One year on from Pope Francis’s Apostolic Journey to Canada, Bishop Raymond Poisson, President of the Canadian Conference of Catholic Bishops, reflects on the progress that has been made in the process of reconciliation with Indigenous peoples.
By Francesca Merlo
A year ago, Pope Francis made his Apostolic Journey to Canada. It was a six-day “penitential pilgrimage” to encourage reconciliation between the Catholic Church and Indigenous peoples, following the dark period of residential schools in the 19th and 20th centuries.
One year on, there has been significant progress in improving relations, according Bishop Raymond Poisson.
A new chapter
A new chapter has opened in the history of Canada, even if the painful page of the residential schools will not disappear.
The process of reconciliation between indigenous peoples and the Catholic Church had already begun before the Pontiff’s apostolic visit, when Pope Francis received a delegation – made up of three Métis, Inuit and First Nations groups – at the Vatican from 28 March to 1 April 2022.
To mark one year since the Pope’s visit to Canada, Bishop Poisson, President of the Catholic Bishops’ Conference of Canada spoke to Vatican News’ Jean-Charles Putzolu to describe the process, and the progress, of reconsibiliation.
“Reconciliation is not something that happens at one moment in time,” Bishop Poisson said. “It is a process of developing a relationship.”
The Pope’s visit, Bishop Poisson recalled, was an important part of this process and “gave the Catholic Church and Canadian society as a whole the impetus to continue the discussion and to work together to bring about change.”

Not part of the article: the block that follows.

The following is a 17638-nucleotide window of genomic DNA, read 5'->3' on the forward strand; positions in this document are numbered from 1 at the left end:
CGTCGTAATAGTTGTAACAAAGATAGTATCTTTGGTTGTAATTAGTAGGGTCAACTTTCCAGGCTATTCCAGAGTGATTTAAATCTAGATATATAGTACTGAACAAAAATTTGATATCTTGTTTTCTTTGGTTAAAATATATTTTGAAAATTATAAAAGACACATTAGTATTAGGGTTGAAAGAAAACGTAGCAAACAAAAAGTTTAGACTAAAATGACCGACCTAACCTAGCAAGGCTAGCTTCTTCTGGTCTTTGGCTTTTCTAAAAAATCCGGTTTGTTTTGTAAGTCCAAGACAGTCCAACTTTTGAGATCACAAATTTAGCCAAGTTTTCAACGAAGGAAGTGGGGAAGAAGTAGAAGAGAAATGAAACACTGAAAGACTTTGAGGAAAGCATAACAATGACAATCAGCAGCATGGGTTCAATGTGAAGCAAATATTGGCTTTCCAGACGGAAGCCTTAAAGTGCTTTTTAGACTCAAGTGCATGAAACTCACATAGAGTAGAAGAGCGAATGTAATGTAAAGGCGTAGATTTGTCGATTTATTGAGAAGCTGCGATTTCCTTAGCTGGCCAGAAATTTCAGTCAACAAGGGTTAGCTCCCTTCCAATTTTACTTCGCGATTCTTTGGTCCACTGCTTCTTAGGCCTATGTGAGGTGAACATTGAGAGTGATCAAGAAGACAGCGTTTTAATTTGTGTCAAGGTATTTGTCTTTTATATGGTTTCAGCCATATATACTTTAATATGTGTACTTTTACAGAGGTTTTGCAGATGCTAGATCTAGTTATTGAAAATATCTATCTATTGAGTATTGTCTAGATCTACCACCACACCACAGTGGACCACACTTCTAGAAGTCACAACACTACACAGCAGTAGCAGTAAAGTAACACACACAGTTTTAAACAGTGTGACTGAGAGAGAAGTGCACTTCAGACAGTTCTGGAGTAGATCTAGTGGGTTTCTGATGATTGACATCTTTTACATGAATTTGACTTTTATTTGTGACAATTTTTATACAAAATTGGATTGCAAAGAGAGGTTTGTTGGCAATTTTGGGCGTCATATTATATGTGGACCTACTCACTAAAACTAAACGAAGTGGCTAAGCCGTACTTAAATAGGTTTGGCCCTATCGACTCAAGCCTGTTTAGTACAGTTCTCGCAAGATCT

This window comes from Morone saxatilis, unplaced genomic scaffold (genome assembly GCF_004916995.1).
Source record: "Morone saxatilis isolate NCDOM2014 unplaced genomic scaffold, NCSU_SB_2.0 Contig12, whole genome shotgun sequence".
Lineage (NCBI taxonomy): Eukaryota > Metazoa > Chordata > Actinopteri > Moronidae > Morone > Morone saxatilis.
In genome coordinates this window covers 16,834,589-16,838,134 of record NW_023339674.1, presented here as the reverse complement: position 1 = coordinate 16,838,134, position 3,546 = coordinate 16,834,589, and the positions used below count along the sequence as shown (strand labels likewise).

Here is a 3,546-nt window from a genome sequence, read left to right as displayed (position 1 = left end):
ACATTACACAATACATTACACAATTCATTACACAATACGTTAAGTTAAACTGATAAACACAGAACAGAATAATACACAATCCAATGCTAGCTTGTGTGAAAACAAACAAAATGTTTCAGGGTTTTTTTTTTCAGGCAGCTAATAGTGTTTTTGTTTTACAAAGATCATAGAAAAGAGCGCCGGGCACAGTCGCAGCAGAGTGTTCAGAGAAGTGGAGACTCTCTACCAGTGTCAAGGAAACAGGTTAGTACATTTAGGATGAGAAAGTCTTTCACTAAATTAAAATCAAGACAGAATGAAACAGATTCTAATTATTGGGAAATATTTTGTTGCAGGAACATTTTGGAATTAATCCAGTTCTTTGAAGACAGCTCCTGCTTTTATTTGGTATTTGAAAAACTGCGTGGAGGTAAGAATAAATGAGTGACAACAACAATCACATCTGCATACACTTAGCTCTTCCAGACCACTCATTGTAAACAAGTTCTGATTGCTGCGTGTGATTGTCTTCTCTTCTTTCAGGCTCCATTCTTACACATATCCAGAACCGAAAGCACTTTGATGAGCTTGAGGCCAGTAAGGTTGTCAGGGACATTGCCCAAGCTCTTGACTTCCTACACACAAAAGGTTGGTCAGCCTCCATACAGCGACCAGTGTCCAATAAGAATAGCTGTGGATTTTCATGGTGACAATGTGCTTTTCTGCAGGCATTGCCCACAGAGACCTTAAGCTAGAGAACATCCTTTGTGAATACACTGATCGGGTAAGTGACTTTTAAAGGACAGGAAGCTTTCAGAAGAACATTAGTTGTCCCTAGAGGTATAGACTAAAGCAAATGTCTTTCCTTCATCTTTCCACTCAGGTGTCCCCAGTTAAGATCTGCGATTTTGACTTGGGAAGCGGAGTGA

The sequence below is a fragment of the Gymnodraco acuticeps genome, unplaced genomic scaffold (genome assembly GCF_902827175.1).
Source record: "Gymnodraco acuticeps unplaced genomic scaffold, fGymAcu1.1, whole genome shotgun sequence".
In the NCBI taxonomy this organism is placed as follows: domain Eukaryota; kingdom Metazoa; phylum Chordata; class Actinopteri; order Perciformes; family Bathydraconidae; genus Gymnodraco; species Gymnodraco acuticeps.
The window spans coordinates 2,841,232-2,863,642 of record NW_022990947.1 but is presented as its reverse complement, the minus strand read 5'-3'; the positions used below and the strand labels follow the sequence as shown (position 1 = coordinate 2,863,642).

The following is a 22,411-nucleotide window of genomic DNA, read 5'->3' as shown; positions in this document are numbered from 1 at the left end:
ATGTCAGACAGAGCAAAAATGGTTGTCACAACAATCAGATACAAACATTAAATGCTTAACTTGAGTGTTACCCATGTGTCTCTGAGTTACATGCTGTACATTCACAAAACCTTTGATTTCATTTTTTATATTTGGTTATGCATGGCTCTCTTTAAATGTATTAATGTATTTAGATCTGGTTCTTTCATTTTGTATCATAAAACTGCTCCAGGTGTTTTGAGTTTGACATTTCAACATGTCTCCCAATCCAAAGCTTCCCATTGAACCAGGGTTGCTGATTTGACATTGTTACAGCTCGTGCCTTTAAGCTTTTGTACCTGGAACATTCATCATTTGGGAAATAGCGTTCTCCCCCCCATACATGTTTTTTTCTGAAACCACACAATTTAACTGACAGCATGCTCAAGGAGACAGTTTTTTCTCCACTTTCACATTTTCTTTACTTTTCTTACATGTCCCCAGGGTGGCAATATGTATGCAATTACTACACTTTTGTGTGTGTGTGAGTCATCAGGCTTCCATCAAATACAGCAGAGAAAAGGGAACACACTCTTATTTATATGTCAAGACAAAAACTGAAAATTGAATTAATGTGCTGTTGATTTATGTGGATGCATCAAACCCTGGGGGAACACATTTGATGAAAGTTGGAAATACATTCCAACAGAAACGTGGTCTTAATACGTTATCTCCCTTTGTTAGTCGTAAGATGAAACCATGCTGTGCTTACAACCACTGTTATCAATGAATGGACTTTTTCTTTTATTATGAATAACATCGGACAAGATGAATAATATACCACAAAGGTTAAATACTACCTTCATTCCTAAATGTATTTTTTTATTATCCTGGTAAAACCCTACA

The statement on doctrine of discovery
One of the most important results of the visit according to Bishop Poisson was the statement on the doctrine of discovery that was issued by the Holy See in March of 2023.
The statement, issued by the Vatican’s Dicastery for Promoting Integral Human Development, acknowledged that the doctrine has been used to justify the dispossession of Indigenous peoples and their lands and reflected on the history of the doctrine and its impact on Indigenous peoples.
“The statement is not the end of the conversation,” Bishop Poisson pointed out, stressing that it is an important part of an ongoing discussion. “We need to continue to talk about what these things mean and to work together to walk the path towards reconciliation.”
Bishop Poisson also recalled the image of Pope Francis at the end of his five-day journey to Canada.
“He was exhausted, but he had taken considerably more time with survivors than had been planned. He was personally committed to this issue, and it really matters to him.”
A deeeply committed Pope
“When he came out of that contact with people,” Bishop Poisson said, “I think it really deepened his commitment.”
Bishop Poisson concluded by saying that there is still much work to be done, but that the process of reconciliation is moving forward. “We are committed to walking this path together,” he said.